Making smart traders smarter

Should Retirees Spend More and Worry Less?

30th September 2019
Should Retirees Spend More and Worry Less?
Erica Hall
Senior Manager Adviser Solutions, Asia-Pacific

A fear worse than death

Allianz found that 61% of people feared running out of money in retirement; in fact, more people feared running out of money than they feared death. Just think about how serious that is. Furthermore, 31% were not clear on what their expenses were likely to be in retirement, and 36% were not sure if their income would last. This uncertainty, while sobering, represents a huge opportunity for the financial advice industry. People clearly need a plan, guidance, and advice to navigate their way to a happy and fulfilling retirement.

A Milliman study found more than half of Australians restrict their spending through retirement, and many, possibly up to a third, live as if they are in poverty. This is not what successful retirement looks like. Milliman made some suggestions as to why retirees were restricting their spending to such an extent. They were:

Self-protecting against longevity risk
Wanting to leave a bequest
A conservative demographic that had lived through multiple recessions
A function of the immaturity of the retirement phase of the superannuation system, or
As an industry, we may have actually overestimated the cost of living during the middle period of retirement.

All are plausible. Reinforcing Milliman’s final point, Morningstar research has found that indeed retirees tend to spend less than previously thought. In fact, Morningstar’s head of retirement research, David Blanchett, has contributed to this part of the discussion via his piece “Exploring the Retirement Consumption Puzzle” published in 2014 in the Journal of Financial Planning.

What is the retirement consumption puzzle he refers to? His research found that in the U.S. retirees are spending less than the models predicted. Traditional consumption models are potentially too simplistic; they assume straight-line expenditure in retirement. As a result, pre-retirees may not need to accumulate as large a nest egg as initially thought. Whilst every individual journey is different, Blanchett’s research found that in retirement spending declines over time, but not forever.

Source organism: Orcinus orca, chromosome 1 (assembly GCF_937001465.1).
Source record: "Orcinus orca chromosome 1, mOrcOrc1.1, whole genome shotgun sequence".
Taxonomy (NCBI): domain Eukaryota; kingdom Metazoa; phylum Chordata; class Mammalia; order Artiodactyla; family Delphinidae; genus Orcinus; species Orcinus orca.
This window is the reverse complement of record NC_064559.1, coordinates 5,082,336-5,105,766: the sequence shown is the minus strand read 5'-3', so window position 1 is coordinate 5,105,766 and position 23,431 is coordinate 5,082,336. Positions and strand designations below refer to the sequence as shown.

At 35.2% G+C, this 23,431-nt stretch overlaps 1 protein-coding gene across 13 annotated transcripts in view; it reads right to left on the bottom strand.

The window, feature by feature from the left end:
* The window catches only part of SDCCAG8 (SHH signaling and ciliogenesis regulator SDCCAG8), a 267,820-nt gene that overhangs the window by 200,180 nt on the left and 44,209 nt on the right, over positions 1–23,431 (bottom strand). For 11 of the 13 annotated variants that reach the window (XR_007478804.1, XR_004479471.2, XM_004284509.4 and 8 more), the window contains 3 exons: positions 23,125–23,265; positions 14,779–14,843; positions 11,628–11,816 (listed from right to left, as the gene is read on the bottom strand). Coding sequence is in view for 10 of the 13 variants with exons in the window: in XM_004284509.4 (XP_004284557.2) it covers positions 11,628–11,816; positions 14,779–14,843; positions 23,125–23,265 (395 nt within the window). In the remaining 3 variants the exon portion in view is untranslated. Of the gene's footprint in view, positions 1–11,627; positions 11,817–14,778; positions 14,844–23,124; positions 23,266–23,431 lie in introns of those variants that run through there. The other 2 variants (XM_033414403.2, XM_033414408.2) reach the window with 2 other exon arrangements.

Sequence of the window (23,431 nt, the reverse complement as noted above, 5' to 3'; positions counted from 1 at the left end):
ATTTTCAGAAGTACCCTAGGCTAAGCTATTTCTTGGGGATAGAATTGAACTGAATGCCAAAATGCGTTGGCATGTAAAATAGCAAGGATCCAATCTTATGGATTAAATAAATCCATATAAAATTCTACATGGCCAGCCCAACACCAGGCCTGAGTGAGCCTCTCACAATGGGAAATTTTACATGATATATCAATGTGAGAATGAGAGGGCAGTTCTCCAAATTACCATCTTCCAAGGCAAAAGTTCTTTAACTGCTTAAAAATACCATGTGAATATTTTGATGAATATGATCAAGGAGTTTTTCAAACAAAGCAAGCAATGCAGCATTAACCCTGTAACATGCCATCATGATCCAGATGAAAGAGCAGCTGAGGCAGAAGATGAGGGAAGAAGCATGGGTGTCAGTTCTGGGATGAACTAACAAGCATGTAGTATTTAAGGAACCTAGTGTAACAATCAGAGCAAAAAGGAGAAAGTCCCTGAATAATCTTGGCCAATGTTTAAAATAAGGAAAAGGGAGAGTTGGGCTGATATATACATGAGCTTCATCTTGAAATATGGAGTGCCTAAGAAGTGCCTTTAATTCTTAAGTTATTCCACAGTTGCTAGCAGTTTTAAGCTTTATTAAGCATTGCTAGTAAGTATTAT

After a period of declining expenditure, spending begins to increase again as the retiree ages, largely due to increased medical expenses. Blanchett suggests following his ’retirement smile’ pattern (the visual of graphing how spending falls and then rises again—it looks a bit like a smile) which would enable retirees to start their retirement with almost 15% less accumulated wealth. Current consumption assumptions may result in oversaving for retirement.

The retirement smile (or at least the lack of straight-line spending in the real world) is something financial advisers have no doubt seen and can attest to already. It is important to get the saving/income/consumption equation right as it affects both when you retire and your quality of life in retirement. People could be anchoring their spending expectations around a higher figure, and this could be causing people to live more frugally than they need to.

Major decisions made sub-optimally

Living longer is great but it means we need to fund our retirement for longer. Defined benefits are almost a relic of the past as most of us are now responsible for choosing our own path to retirement. Inevitably, that will mean at some point in time we will need to navigate our way through market volatility.

Herein lies the challenge, as we can seriously harm our investment portfolio by making rash decisions.  For example, the strong preference to avoid losses can cause us to behave in predictably irrational ways. These ‘cognitive biases’ can cause us to make sub-optimal investment decisions that can have lasting ill effects.

Episodes of market volatility can be particularly dangerous to investors. History shows individuals tend to sell when markets are falling and buy when markets are rising. Buying high and selling low—and repeating the process—erodes wealth. It is classic loss-aversion behaviour and one of the reasons people fail to capture market returns.

This was reinforced by an annuity salesman who once said: “People think they will live forever until they buy an annuity, and then they think they might die tomorrow.” This is also a classic loss aversion behavioural response.

What can people do to ensure they have enough?

A good start is to seek advice. A good financial adviser can provide clarity around the saving-income-consumption equation and help answer important questions such as: Are my goals achievable? Am I on track? Will I have enough? How long will it take me to reach my goals? When can I retire?

As humans we make both rational and emotional decisions, and financial advisers can help coach clients through periods of volatility before they make a decision they may regret. The average investor that works with a financial adviser can be significantly better off than those who go it alone. In the U.S., Morningstar has attempted to quantify the value financial advice brings in a white paper, Alpha, Beta and now…Gamma, and states that the value could be as much as 29% more income in retirement.

Each person’s journey is unique, and it was Benjamin Graham who said:

“Investing isn’t about beating others at their game. It’s about controlling yourself at your own game.”

With the right guidance, retirees who are restricting their spending might discover they have enough and perhaps they can live a retirement free of the burden of financial worry. Now that would be a successful retirement outcome.